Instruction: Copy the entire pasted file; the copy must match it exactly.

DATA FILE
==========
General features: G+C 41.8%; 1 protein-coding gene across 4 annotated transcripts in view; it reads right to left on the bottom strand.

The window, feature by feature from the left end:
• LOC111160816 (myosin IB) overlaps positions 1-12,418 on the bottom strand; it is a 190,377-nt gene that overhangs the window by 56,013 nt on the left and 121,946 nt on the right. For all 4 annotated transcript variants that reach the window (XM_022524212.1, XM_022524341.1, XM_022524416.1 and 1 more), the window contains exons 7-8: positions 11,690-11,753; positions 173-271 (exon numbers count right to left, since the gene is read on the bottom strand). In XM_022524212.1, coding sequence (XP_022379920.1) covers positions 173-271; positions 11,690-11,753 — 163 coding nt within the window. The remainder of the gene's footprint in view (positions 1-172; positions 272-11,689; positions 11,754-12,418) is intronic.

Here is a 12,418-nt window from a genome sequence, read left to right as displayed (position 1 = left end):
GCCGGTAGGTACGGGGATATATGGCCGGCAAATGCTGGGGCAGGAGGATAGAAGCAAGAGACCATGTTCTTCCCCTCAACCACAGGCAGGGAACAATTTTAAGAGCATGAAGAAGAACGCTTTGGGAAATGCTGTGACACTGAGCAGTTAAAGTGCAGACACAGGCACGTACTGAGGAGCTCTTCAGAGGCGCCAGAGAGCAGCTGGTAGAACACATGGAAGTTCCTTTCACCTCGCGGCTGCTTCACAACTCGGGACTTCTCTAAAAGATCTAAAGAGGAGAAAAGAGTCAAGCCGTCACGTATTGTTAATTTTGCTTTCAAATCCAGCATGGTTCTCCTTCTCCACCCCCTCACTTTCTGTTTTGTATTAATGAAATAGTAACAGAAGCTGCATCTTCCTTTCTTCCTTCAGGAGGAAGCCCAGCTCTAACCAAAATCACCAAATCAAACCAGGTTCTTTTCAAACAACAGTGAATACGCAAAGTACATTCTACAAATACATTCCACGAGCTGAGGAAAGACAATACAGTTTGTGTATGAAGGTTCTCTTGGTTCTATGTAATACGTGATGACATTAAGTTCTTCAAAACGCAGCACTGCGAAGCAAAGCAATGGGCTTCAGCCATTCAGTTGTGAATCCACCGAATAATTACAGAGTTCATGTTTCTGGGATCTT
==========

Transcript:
General features: G+C 41.8%; 1 protein-coding gene across 4 annotated transcripts in view; it reads right to left on the bottom strand.

The window, feature by feature from the left end:
• LOC111160816 (myosin IB) overlaps positions 1-12,418 on the bottom strand; it is a 190,377-nt gene that overhangs the window by 56,013 nt on the left and 121,946 nt on the right. For all 4 annotated transcript variants that reach the window (XM_022524212.1, XM_022524341.1, XM_022524416.1 and 1 more), the window contains exons 7-8: positions 11,690-11,753; positions 173-271 (exon numbers count right to left, since the gene is read on the bottom strand). In XM_022524212.1, coding sequence (XP_022379920.1) covers positions 173-271; positions 11,690-11,753 — 163 coding nt within the window. The remainder of the gene's footprint in view (positions 1-172; positions 272-11,689; positions 11,754-12,418) is intronic.

Here is a 12,418-nt window from a genome sequence, read left to right as displayed (position 1 = left end):
GCCGGTAGGTACGGGGATATATGGCCGGCAAATGCTGGGGCAGGAGGATAGAAGCAAGAGACCATGTTCTTCCCCTCAACCACAGGCAGGGAACAATTTTAAGAGCATGAAGAAGAACGCTTTGGGAAATGCTGTGACACTGAGCAGTTAAAGTGCAGACACAGGCACGTACTGAGGAGCTCTTCAGAGGCGCCAGAGAGCAGCTGGTAGAACACATGGAAGTTCCTTTCACCTCGCGGCTGCTTCACAACTCGGGACTTCTCTAAAAGATCTAAAGAGGAGAAAAGAGTCAAGCCGTCACGTATTGTTAATTTTGCTTTCAAATCCAGCATGGTTCTCCTTCTCCACCCCCTCACTTTCTGTTTTGTATTAATGAAATAGTAACAGAAGCTGCATCTTCCTTTCTTCCTTCAGGAGGAAGCCCAGCTCTAACCAAAATCACCAAATCAAACCAGGTTCTTTTCAAACAACAGTGAATACGCAAAGTACATTCTACAAATACATTCCACGAGCTGAGGAAAGACAATACAGTTTGTGTATGAAGGTTCTCTTGGTTCTATGTAATACGTGATGACATTAAGTTCTTCAAAACGCAGCACTGCGAAGCAAAGCAATGGGCTTCAGCCATTCAGTTGTGAATCCACCGAATAATTACAGAGTTCATGTTTCTGGGATCTT